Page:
Link to the Globe & Mail article: m.theglobeandmail.com/news/world/abduction-of-nigerian-girls-draws-world-outrage-but-can-a-hashtag-offer-any-help/article18596825?service=mobile&cmpid=rss1&click=dlvr.it
Last week CBC news profiled the organization Literature for Life, which offers weekly Reading Circle programs to young mothers in various shelters and community centres across the Greater Toronto Area (GTA). The Literature for Life website explains that the program is committed to helping young moms in high-needs neighborhoods across the city “develop a practice of reading in order to access opportunities and achieve economic stability”. The moms participating in the Reading Circles meet weekly, along with a program facilitator, to engage in discussions and writing activities about books that are relevant to their lives. The program also hopes that participating moms will share their enthusiasm for reading with their children. To date, approximately “2,200 moms have participated in the Reading Circles and more than 20,000 books have been distributed” (http://www.literatureforlife.org).
Clive and I (Clare) are going to Bogota and Cartagena to present at two conferences: one for teacher educators and one for teachers. (More about our experience to follow.) In our correspondence with our Colombian hosts, who have been incredibly gracious, we get the impression they are very focused on improving Pisa scores. From our reading about Colombia we recognize there is grinding poverty yet they have made huge strides in improving literacy rates. We appreciate the dilemma faced by the Colombians –improve test scores on international measures yet education is under resourced. Being inspired by Pasi Sahlberg (and in keeping with the findings from our research as described in our new book Growing as a Teacher), the focus should not be unilaterally on improving Pisa scores but should be broader — provide quality education. Good teaching will improve literacy achievement and which in turn improve scores on Pisa. As Sahlberg’s data shows, the countries focused on controlling the curriculum and on teaching to the test have declining achievement on Pisa. (See April 19th blog post on this topic.) Drills and mindless worksheets will not engaged those children who do not see themselves as readers. So our message will be – let’s support teachers so they know how to provide relevant, engaging, and appropriate curriculum. The scores on Pisa will take care of themselves. We would love to hear from others who have worked in Colombia.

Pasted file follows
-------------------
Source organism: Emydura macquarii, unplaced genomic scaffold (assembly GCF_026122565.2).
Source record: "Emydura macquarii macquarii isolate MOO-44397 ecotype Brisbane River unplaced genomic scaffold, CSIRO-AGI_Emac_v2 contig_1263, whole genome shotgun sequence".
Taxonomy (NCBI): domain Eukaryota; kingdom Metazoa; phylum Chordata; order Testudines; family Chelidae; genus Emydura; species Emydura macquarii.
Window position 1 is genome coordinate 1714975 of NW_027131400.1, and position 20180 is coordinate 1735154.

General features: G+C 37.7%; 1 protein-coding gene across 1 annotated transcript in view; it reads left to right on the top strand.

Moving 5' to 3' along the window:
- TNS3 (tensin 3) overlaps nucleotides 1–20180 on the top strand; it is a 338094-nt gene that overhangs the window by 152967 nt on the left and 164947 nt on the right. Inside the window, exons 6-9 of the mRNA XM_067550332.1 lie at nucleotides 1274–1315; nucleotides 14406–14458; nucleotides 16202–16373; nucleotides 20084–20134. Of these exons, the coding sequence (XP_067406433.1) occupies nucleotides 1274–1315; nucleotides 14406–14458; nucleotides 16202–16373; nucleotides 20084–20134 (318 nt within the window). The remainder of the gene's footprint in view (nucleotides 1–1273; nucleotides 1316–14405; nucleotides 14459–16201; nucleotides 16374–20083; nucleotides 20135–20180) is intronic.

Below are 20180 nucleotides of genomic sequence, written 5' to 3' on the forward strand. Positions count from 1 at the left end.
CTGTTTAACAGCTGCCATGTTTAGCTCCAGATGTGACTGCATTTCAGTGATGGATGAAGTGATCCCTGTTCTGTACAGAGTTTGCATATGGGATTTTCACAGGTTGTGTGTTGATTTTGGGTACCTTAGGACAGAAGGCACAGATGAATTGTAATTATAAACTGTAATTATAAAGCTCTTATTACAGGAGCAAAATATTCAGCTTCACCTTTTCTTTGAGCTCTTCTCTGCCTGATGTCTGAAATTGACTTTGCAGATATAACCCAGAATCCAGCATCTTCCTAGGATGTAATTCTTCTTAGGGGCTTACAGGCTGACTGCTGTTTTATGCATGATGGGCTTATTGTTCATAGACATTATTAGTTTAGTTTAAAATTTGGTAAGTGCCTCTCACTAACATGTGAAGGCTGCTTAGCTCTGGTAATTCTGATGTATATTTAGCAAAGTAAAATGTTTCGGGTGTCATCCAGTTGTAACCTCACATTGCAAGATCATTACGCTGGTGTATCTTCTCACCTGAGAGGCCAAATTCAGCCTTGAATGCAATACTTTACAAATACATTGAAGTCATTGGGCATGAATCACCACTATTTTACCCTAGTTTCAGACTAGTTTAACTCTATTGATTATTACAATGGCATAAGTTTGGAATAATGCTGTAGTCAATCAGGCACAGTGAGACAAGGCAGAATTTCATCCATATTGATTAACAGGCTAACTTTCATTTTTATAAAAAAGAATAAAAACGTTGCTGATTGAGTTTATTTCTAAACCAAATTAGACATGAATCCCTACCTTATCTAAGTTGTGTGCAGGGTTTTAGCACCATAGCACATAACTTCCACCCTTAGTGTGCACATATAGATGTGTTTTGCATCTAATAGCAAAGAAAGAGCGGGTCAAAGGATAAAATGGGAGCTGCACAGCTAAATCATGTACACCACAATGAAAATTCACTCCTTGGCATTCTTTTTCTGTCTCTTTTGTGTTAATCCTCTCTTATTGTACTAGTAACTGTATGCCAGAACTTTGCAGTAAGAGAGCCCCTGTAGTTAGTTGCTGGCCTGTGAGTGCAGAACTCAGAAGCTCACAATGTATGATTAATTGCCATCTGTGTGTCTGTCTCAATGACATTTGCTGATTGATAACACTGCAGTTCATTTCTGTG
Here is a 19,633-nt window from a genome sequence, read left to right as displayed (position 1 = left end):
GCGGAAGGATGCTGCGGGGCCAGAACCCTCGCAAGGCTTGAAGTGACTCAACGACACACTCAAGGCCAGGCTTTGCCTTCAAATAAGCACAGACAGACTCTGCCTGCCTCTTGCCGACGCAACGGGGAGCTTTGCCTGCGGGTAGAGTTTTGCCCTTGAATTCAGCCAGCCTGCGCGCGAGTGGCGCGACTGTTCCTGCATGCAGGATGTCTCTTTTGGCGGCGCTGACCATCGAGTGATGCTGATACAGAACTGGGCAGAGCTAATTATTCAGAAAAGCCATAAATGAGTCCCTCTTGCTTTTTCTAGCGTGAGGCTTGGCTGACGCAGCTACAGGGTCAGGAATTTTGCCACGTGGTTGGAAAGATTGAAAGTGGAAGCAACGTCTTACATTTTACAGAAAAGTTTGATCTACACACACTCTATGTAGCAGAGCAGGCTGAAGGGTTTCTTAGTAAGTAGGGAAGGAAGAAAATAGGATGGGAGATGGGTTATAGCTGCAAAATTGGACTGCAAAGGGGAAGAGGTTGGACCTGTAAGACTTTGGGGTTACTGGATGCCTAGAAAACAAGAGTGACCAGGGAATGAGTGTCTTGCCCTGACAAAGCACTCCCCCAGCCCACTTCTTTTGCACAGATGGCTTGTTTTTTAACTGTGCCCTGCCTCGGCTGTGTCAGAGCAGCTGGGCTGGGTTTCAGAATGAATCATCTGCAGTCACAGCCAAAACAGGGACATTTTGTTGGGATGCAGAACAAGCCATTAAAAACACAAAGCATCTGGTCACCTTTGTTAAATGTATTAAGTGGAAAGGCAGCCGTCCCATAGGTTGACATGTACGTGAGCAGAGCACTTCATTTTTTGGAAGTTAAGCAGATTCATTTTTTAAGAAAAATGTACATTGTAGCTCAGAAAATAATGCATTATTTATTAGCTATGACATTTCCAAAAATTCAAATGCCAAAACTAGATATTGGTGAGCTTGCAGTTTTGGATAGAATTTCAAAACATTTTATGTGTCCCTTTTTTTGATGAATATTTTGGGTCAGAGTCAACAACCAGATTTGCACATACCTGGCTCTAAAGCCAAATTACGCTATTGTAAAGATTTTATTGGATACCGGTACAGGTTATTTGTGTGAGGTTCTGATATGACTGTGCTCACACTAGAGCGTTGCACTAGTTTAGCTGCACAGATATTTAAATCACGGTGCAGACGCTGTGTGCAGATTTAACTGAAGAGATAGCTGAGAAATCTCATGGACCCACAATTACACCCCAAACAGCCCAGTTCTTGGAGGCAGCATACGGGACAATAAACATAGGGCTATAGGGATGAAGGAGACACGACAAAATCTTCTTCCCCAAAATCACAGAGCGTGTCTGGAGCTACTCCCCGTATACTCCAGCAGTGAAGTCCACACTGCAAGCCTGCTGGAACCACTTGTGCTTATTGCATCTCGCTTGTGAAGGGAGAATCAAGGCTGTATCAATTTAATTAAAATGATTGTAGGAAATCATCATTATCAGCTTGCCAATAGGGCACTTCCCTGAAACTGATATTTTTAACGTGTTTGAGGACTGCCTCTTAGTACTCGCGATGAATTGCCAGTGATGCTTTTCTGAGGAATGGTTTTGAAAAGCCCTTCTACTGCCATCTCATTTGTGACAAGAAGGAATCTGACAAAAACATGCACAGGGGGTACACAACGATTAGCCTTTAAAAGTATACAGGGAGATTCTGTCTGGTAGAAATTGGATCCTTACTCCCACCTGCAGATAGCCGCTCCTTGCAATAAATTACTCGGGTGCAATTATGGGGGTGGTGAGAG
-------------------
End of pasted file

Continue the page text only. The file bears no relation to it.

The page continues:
Literacy development is evident in all areas of our school curriculum. I (Yiola) have been thinking about the Ontario Curriculum, particularly the new Social Studies curriculum and how much it has evolved over the years. The latest Ministry policy for teaching Social Studies has made significant gains in developing critical literacy and culturally relevant pedagogy.